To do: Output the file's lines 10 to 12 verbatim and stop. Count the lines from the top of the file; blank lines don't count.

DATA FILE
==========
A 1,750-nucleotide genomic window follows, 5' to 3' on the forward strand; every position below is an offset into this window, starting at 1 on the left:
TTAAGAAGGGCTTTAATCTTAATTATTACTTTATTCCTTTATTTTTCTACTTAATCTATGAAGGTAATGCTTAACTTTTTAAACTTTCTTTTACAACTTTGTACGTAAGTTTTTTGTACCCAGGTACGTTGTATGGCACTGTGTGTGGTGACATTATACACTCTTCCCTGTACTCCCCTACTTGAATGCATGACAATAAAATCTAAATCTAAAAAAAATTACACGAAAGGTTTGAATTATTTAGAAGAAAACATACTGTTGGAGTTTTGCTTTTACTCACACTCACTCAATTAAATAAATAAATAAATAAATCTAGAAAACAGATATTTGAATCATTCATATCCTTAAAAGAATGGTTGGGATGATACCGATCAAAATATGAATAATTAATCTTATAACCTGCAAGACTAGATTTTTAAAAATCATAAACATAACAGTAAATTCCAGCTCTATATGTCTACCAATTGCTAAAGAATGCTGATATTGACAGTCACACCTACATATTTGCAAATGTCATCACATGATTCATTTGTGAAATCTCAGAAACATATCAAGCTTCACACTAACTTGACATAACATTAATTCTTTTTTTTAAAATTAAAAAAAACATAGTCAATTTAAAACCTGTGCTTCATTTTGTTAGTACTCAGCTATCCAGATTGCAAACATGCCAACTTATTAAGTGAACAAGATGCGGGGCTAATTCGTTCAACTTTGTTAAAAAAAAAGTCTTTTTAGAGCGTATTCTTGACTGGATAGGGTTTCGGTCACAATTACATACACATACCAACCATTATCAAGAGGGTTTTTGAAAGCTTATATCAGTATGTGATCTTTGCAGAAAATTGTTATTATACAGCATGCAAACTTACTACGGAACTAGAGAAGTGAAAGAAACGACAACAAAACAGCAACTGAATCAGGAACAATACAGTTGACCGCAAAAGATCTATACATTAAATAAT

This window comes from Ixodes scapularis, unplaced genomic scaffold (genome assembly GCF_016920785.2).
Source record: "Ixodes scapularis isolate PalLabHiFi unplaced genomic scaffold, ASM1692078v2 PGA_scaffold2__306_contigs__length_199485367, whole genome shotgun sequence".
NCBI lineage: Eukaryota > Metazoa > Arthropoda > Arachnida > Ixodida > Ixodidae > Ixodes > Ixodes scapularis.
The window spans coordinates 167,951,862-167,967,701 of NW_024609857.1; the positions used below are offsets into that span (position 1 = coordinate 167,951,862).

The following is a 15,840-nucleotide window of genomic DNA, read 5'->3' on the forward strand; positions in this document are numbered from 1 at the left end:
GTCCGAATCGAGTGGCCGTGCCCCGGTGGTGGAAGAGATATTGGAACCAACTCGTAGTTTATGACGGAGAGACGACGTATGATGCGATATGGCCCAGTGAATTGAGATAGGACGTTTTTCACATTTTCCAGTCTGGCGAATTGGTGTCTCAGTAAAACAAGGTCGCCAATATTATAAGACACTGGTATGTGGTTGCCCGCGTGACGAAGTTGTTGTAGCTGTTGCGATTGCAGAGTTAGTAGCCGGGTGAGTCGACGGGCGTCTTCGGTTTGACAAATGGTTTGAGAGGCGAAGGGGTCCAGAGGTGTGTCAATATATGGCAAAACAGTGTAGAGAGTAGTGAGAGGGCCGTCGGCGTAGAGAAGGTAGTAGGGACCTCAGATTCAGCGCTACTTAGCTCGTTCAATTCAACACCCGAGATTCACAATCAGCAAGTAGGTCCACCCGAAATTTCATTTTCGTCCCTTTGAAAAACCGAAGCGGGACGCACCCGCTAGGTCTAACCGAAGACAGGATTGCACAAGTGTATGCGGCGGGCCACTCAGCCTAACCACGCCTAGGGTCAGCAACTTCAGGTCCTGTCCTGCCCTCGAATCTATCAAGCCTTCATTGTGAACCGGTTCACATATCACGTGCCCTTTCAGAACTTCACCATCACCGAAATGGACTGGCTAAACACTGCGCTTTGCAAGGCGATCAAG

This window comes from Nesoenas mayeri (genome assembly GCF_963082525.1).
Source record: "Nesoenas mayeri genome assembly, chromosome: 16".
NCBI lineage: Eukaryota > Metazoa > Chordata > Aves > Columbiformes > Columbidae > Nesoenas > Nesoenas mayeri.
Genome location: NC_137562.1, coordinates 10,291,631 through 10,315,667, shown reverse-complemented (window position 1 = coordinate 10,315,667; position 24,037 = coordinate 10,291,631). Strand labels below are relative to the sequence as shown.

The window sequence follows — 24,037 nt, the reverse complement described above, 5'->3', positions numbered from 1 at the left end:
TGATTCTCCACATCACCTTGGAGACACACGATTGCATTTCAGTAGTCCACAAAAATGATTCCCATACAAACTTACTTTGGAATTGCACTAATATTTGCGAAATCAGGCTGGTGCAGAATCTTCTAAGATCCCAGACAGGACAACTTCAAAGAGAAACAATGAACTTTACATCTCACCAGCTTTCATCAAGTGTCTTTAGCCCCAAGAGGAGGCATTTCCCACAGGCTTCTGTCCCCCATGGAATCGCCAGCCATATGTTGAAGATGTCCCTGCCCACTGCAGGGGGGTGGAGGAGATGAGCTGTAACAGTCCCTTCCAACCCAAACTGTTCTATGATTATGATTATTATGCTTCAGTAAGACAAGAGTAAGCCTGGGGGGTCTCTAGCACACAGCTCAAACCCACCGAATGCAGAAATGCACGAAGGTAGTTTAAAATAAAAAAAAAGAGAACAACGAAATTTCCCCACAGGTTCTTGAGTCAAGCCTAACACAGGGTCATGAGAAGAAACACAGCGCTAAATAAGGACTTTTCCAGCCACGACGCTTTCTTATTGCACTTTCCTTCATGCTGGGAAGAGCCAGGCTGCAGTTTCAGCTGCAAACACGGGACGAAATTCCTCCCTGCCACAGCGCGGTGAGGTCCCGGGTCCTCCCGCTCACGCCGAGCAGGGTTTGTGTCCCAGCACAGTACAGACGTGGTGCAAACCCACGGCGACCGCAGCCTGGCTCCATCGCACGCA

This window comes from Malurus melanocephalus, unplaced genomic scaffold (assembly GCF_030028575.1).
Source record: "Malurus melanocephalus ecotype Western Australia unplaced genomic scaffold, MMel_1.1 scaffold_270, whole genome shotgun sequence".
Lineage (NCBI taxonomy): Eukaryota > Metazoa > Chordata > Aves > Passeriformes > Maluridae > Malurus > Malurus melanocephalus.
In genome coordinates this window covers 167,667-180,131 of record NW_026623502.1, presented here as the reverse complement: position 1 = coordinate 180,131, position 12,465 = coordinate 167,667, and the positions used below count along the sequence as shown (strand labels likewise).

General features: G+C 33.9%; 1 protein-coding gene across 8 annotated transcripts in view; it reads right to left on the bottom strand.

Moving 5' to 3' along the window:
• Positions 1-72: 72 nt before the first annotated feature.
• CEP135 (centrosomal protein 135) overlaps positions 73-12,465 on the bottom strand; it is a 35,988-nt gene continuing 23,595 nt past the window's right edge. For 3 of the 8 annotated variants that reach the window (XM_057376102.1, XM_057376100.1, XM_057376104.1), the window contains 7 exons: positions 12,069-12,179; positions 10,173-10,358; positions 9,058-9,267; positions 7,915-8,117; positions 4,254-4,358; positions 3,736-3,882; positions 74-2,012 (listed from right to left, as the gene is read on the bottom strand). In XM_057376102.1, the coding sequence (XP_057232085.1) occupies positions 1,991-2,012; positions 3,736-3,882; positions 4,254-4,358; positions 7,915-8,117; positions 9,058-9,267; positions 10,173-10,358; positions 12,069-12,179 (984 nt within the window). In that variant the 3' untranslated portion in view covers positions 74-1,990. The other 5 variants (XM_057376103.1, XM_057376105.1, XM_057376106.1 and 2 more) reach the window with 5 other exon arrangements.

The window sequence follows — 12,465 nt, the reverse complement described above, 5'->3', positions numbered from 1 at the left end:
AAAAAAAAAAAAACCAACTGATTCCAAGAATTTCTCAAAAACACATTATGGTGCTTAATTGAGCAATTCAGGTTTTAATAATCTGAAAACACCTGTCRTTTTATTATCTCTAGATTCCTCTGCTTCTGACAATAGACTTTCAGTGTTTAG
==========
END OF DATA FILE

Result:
Source record: "Nesoenas mayeri genome assembly, chromosome: 16".
NCBI lineage: Eukaryota > Metazoa > Chordata > Aves > Columbiformes > Columbidae > Nesoenas > Nesoenas mayeri.
Genome location: NC_137562.1, coordinates 10,291,631 through 10,315,667, shown reverse-complemented (window position 1 = coordinate 10,315,667; position 24,037 = coordinate 10,291,631). Strand labels below are relative to the sequence as shown.